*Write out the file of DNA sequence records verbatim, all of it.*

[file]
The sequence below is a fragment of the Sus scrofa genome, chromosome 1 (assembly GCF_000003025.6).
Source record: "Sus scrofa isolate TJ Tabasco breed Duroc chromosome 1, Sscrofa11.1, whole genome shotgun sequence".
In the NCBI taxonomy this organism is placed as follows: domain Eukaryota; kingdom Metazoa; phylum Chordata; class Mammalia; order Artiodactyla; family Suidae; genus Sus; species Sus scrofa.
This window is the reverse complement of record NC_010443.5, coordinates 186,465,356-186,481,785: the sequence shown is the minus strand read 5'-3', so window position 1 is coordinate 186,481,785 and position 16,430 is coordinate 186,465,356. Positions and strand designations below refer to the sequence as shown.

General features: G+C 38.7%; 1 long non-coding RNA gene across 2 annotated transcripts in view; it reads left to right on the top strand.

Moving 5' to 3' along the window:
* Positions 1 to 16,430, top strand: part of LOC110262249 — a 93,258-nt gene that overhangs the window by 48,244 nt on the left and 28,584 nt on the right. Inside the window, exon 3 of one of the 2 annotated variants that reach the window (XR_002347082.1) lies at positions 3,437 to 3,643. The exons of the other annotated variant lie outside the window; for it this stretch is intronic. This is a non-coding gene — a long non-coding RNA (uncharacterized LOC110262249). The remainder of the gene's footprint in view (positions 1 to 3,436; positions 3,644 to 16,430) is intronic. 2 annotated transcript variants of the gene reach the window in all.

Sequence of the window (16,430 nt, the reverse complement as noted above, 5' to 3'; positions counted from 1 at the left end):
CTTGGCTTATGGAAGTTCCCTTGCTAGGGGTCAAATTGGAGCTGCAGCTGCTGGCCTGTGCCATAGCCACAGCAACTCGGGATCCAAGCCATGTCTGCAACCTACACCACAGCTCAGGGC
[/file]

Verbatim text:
The sequence below is a fragment of the Sus scrofa genome, chromosome 1 (assembly GCF_000003025.6).
Source record: "Sus scrofa isolate TJ Tabasco breed Duroc chromosome 1, Sscrofa11.1, whole genome shotgun sequence".
In the NCBI taxonomy this organism is placed as follows: domain Eukaryota; kingdom Metazoa; phylum Chordata; class Mammalia; order Artiodactyla; family Suidae; genus Sus; species Sus scrofa.
This window is the reverse complement of record NC_010443.5, coordinates 186,465,356-186,481,785: the sequence shown is the minus strand read 5'-3', so window position 1 is coordinate 186,481,785 and position 16,430 is coordinate 186,465,356. Positions and strand designations below refer to the sequence as shown.

General features: G+C 38.7%; 1 long non-coding RNA gene across 2 annotated transcripts in view; it reads left to right on the top strand.

Moving 5' to 3' along the window:
* Positions 1 to 16,430, top strand: part of LOC110262249 — a 93,258-nt gene that overhangs the window by 48,244 nt on the left and 28,584 nt on the right. Inside the window, exon 3 of one of the 2 annotated variants that reach the window (XR_002347082.1) lies at positions 3,437 to 3,643. The exons of the other annotated variant lie outside the window; for it this stretch is intronic. This is a non-coding gene — a long non-coding RNA (uncharacterized LOC110262249). The remainder of the gene's footprint in view (positions 1 to 3,436; positions 3,644 to 16,430) is intronic. 2 annotated transcript variants of the gene reach the window in all.

Sequence of the window (16,430 nt, the reverse complement as noted above, 5' to 3'; positions counted from 1 at the left end):
CTTGGCTTATGGAAGTTCCCTTGCTAGGGGTCAAATTGGAGCTGCAGCTGCTGGCCTGTGCCATAGCCACAGCAACTCGGGATCCAAGCCATGTCTGCAACCTACACCACAGCTCAGGGC